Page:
NYC launches Smart Curb neighbourhoods

  • September 26, 2023
  • William Payne

New York has launched an effort to develop Smart Curb neighbourhoods. The “Curb Management Action Plan” comprises ten steps to improve design and management of the curb lane. The growth in home deliveries and modes of urban transportation is impacting heavily on curb space.

The action plan includes a “Smart Curbs” Pilot. Working with business improvement districts (BIDs) and other community partners, the NYC DOT will select neighbourhoods in which to reimagine curb space from scratch. In pilot neighbourhoods, DOT will evaluate current curb regulations, identify community needs at the curb, and test new uses and technologies that make access easier – mitigating traffic congestion and double parking.

Curb uses may include: microhubs and loading zones, providing dedicated space for commercial vehicles to reduce double parking; public space improvements, including street furniture, plantings, pop-up markets, community art, delivery worker relief stations, and waste containerisation; and expanded bike parking and corrals, in accordance with delivery worker needs.

The pilot will also include tests of new technologies to maximise the effectiveness of other curb management tools and most efficiently use curb space. One possible technology that will be tested is cameras, for example, which could help to monitor occupancy and rewrite curb regulations based on data showing when residents and businesses most often use curb space.

The Columbus Avenue BID in Manhattan will be the first “Smart Curbs” neighbourhood, launching this autumn. Many of the densest and busiest commercial areas of the city with the greatest need for innovation at the curb have a BID that can provide local expertise and public space management. The City will use a data-driven approach with public feedback to employ new curb uses like loading zones, bike parking, carshare, public space improvements. It will also deploy a demand-responsive approach to adjust parking meter rates to improve transportation overall in each area.

The City will develop and publish a curb management hierarchy to inform the public and aid planning decisions. The guide will help prioritise curb usage across the city based on street or neighbourhood styles in line with the city’s transportation goals and needs.

It will also aim to make home and business deliveries safer, greener and more efficient. With the growth of home deliveries, the City is identifying ways to address freight-related safety, congestion, pollution, and quality-of-life concerns. Strategies include incentivising off-hour deliveries, establishing dedicated loading zones, and creating microhubs where goods can be transferred from larger freight vehicles to smaller low- or no-emissions vehicles. The plan will pilot the East Coast’s first low-emission zone. New York City will examine ways to require and/or incentivise the use of low- and zero-emission trucks through the creation of low-emission zones in areas with the highest concentration of truck traffic and the worst public health outcomes. A pilot programme for one or more locations will be implemented in a community disproportionately impacted by climate change.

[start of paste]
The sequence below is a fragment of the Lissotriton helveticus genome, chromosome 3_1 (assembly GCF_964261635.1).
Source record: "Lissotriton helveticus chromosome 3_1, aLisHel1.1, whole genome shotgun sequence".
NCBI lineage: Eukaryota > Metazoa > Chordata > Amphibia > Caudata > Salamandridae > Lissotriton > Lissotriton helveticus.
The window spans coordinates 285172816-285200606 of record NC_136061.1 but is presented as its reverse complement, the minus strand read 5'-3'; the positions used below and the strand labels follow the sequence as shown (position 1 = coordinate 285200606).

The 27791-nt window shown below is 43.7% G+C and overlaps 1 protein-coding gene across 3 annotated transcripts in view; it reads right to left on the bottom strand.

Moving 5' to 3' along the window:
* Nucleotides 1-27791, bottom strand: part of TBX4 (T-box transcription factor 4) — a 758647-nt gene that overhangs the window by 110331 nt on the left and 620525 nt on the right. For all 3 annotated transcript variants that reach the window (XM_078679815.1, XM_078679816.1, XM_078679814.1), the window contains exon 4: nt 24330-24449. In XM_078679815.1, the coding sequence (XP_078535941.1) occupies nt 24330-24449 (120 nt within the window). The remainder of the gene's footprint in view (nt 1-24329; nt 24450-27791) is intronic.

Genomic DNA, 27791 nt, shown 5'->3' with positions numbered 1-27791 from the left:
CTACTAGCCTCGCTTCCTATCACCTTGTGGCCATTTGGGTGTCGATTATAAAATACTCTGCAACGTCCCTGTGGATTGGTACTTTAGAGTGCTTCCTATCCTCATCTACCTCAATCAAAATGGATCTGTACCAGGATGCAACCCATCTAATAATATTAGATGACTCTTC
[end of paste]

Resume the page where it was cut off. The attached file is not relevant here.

Curb space will be designated to make passenger pickups and drop-offs easier. The surge in for-hire vehicle trips has created additional competition for curb space, often resulting in parking regulation violations like improperly occupying taxi stands, double parking, and unsafe pickups and drop-offs. To delineate existing space more clearly, New York City will establish dedicated pickup/drop-off zones for for-hire vehicles in high-volume locations. The City DOT will also continue to work with the Metropolitan Transportation Authority (MTA) to expand loading zones for Access-A-Ride paratransit vehicles in key locations and update its parking design standards to reflect the U.S. Access Board’s Public Rights-of-Way Accessibility Guidelines.

Bike parking will be expanded to improve convenience. Each day brings roughly 550,000 bicycle trips in New York City – more than triple the number from 15 years ago. The city has also seen a rapid increase in the use of other micro-mobility devices. In addition to installing thousands of new bike racks on sidewalks, DOT is installing bike corrals in the curb lane to provide higher-capacity parking. DOT will also solicit proposals for vendors to pilot secure bike parking facilities, including in the curb lane.